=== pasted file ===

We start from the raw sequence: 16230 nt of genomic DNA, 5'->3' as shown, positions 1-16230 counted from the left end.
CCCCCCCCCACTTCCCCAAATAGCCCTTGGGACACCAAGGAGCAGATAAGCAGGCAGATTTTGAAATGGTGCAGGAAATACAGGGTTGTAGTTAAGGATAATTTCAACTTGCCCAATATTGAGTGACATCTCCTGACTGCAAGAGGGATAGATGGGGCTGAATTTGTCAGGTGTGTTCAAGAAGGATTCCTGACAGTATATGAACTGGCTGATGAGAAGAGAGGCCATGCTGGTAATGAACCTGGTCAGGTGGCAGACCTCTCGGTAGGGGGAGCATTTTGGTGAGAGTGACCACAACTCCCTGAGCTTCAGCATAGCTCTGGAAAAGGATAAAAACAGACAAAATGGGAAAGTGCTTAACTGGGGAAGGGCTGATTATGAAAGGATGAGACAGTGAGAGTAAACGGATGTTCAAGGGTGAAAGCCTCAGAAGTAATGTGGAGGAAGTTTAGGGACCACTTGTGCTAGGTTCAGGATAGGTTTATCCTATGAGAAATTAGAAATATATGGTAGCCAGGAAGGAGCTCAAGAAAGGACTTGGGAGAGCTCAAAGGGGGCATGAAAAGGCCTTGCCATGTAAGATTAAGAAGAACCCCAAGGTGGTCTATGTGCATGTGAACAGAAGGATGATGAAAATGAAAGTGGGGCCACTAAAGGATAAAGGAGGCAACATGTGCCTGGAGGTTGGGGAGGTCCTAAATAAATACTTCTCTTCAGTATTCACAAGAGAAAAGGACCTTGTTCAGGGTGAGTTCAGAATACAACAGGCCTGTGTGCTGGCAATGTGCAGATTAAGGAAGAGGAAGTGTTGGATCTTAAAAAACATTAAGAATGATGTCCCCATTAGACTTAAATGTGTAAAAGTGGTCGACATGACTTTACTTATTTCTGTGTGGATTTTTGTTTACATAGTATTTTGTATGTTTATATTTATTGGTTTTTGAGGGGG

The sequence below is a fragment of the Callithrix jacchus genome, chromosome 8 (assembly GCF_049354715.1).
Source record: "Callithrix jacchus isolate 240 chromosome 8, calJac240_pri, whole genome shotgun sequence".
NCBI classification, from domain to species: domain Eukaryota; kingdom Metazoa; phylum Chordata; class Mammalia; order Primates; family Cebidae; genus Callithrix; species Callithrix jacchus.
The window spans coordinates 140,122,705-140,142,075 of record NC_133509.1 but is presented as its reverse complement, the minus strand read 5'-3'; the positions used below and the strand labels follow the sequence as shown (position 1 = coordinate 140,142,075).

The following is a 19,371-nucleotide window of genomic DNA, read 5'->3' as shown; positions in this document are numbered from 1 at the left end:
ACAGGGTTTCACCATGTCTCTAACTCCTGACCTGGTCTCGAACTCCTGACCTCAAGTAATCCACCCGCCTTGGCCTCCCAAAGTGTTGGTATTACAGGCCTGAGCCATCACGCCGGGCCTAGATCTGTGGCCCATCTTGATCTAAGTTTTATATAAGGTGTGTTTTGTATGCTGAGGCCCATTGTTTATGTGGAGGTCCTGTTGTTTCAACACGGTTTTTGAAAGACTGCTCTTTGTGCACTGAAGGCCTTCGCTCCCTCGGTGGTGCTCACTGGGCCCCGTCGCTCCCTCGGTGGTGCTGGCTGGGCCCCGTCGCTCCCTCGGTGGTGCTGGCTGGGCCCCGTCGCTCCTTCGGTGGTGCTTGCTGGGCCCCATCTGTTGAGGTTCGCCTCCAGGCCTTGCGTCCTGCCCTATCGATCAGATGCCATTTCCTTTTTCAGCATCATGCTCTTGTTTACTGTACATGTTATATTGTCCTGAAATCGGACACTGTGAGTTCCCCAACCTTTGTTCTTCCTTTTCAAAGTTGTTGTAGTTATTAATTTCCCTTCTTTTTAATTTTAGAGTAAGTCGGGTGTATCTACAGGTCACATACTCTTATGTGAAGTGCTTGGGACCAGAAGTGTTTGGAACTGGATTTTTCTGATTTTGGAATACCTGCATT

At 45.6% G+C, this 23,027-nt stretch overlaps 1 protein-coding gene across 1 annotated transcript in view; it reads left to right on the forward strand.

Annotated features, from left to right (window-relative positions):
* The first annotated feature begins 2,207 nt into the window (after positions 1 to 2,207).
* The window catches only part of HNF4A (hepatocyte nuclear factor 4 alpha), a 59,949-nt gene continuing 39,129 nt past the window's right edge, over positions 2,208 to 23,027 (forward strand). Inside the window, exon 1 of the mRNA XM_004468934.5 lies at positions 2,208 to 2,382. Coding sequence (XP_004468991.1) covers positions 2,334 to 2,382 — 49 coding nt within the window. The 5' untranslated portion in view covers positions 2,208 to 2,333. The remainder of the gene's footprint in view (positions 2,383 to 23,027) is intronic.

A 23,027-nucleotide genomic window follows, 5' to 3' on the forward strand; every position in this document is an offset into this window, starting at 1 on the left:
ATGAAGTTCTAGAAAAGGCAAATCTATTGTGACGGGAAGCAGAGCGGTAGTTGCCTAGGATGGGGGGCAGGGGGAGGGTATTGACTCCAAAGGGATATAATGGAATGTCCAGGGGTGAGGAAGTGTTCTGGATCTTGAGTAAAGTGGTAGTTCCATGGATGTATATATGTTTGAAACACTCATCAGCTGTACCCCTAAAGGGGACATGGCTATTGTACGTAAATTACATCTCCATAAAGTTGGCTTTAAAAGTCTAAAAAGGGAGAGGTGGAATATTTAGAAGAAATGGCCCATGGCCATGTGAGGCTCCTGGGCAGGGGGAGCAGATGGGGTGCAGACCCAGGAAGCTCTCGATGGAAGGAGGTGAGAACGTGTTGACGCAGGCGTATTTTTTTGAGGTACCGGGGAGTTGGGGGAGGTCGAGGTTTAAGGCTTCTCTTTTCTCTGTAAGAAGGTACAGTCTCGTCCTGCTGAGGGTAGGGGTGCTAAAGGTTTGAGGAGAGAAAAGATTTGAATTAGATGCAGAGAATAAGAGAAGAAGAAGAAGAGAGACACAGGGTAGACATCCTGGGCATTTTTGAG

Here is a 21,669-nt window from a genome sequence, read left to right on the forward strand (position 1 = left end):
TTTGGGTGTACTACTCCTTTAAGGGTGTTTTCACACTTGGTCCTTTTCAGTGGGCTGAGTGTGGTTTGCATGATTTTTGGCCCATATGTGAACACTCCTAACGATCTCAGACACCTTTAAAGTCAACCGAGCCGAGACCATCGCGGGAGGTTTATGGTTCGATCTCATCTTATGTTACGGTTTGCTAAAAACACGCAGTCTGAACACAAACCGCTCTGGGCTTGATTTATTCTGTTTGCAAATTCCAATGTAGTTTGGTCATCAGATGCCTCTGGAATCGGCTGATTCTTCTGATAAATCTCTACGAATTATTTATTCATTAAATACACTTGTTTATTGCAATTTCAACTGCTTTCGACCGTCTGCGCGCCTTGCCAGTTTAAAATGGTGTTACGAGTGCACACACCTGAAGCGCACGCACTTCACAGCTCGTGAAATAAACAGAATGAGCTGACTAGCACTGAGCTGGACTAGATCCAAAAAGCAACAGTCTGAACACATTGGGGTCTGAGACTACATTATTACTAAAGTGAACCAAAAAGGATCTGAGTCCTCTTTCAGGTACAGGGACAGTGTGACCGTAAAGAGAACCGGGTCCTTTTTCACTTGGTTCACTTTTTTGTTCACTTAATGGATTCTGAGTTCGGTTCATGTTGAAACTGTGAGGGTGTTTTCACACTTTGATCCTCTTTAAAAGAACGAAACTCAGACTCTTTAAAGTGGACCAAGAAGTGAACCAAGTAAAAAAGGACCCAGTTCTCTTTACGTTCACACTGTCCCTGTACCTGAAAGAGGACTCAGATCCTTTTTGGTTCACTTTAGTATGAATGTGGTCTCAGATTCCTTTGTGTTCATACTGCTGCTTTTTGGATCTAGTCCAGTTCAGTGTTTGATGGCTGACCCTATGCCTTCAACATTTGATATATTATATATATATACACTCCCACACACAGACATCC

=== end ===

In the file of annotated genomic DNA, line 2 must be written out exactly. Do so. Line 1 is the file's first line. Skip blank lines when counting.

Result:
CCCCCCCCCACTTCCCCAAATAGCCCTTGGGACACCAAGGAGCAGATAAGCAGGCAGATTTTGAAATGGTGCAGGAAATACAGGGTTGTAGTTAAGGATAATTTCAACTTGCCCAATATTGAGTGACATCTCCTGACTGCAAGAGGGATAGATGGGGCTGAATTTGTCAGGTGTGTTCAAGAAGGATTCCTGACAGTATATGAACTGGCTGATGAGAAGAGAGGCCATGCTGGTAATGAACCTGGTCAGGTGGCAGACCTCTCGGTAGGGGGAGCATTTTGGTGAGAGTGACCACAACTCCCTGAGCTTCAGCATAGCTCTGGAAAAGGATAAAAACAGACAAAATGGGAAAGTGCTTAACTGGGGAAGGGCTGATTATGAAAGGATGAGACAGTGAGAGTAAACGGATGTTCAAGGGTGAAAGCCTCAGAAGTAATGTGGAGGAAGTTTAGGGACCACTTGTGCTAGGTTCAGGATAGGTTTATCCTATGAGAAATTAGAAATATATGGTAGCCAGGAAGGAGCTCAAGAAAGGACTTGGGAGAGCTCAAAGGGGGCATGAAAAGGCCTTGCCATGTAAGATTAAGAAGAACCCCAAGGTGGTCTATGTGCATGTGAACAGAAGGATGATGAAAATGAAAGTGGGGCCACTAAAGGATAAAGGAGGCAACATGTGCCTGGAGGTTGGGGAGGTCCTAAATAAATACTTCTCTTCAGTATTCACAAGAGAAAAGGACCTTGTTCAGGGTGAGTTCAGAATACAACAGGCCTGTGTGCTGGCAATGTGCAGATTAAGGAAGAGGAAGTGTTGGATCTTAAAAAACATTAAGAATGATGTCCCCATTAGACTTAAATGTGTAAAAGTGGTCGACATGACTTTACTTATTTCTGTGTGGATTTTTGTTTACATAGTATTTTGTATGTTTATATTTATTGGTTTTTGAGGGGG